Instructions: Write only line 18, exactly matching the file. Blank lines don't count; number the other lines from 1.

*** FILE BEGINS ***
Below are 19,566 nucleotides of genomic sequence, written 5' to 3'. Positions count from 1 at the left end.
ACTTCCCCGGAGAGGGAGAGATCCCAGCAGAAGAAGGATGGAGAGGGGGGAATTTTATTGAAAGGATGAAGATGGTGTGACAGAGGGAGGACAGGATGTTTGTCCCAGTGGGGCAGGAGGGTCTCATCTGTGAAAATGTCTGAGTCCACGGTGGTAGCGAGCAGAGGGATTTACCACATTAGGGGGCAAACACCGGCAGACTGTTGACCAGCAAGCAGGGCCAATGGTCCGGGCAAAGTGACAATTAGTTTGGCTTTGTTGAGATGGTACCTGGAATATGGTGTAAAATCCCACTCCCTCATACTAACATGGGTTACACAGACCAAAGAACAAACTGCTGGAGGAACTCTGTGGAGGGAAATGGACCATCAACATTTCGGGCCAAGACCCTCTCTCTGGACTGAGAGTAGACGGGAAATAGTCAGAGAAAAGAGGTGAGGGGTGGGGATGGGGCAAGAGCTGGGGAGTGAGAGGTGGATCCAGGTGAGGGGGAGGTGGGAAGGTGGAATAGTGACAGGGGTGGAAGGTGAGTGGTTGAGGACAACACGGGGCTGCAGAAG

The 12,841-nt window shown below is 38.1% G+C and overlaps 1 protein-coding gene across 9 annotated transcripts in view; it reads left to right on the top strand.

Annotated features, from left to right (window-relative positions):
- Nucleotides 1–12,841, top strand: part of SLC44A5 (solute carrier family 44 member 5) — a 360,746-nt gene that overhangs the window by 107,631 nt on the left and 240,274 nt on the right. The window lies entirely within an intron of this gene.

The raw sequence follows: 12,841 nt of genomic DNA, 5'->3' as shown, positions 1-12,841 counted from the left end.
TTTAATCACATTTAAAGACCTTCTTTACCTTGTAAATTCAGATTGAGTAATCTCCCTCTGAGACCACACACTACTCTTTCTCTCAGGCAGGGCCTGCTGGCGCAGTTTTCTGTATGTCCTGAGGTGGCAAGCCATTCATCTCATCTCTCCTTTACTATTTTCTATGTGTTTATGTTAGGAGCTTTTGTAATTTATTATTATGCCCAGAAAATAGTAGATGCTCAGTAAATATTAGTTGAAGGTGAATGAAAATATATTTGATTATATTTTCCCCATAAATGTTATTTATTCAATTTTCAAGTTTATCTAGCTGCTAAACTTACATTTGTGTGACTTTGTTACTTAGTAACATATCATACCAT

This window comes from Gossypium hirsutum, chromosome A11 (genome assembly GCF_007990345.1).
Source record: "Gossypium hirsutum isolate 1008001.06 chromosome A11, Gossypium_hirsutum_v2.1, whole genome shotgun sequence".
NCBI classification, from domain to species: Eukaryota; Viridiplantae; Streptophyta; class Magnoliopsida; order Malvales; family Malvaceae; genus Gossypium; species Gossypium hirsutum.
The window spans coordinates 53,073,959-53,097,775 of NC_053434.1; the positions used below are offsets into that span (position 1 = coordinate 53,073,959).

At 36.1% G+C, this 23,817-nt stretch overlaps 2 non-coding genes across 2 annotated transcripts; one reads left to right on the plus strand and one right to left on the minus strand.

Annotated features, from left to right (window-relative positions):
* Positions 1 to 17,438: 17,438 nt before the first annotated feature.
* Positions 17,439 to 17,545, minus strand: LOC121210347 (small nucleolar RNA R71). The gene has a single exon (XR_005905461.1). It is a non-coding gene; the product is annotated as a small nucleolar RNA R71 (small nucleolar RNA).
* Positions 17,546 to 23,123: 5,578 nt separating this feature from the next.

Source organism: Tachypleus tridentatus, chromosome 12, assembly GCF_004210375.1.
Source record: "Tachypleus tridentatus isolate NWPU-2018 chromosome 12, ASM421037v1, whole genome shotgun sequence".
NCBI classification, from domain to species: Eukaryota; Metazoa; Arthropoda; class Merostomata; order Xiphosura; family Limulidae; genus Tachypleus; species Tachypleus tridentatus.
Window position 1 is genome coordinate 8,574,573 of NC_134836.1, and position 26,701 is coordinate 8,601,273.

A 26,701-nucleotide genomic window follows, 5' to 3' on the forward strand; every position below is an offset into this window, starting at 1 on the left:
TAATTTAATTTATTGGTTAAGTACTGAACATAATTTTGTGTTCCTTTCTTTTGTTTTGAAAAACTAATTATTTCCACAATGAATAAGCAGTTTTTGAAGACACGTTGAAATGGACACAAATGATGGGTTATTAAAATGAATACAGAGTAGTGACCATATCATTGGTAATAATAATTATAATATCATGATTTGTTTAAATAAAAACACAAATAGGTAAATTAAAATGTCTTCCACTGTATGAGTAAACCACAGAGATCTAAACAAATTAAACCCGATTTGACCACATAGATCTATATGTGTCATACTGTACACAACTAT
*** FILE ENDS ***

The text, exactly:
Source record: "Tachypleus tridentatus isolate NWPU-2018 chromosome 12, ASM421037v1, whole genome shotgun sequence".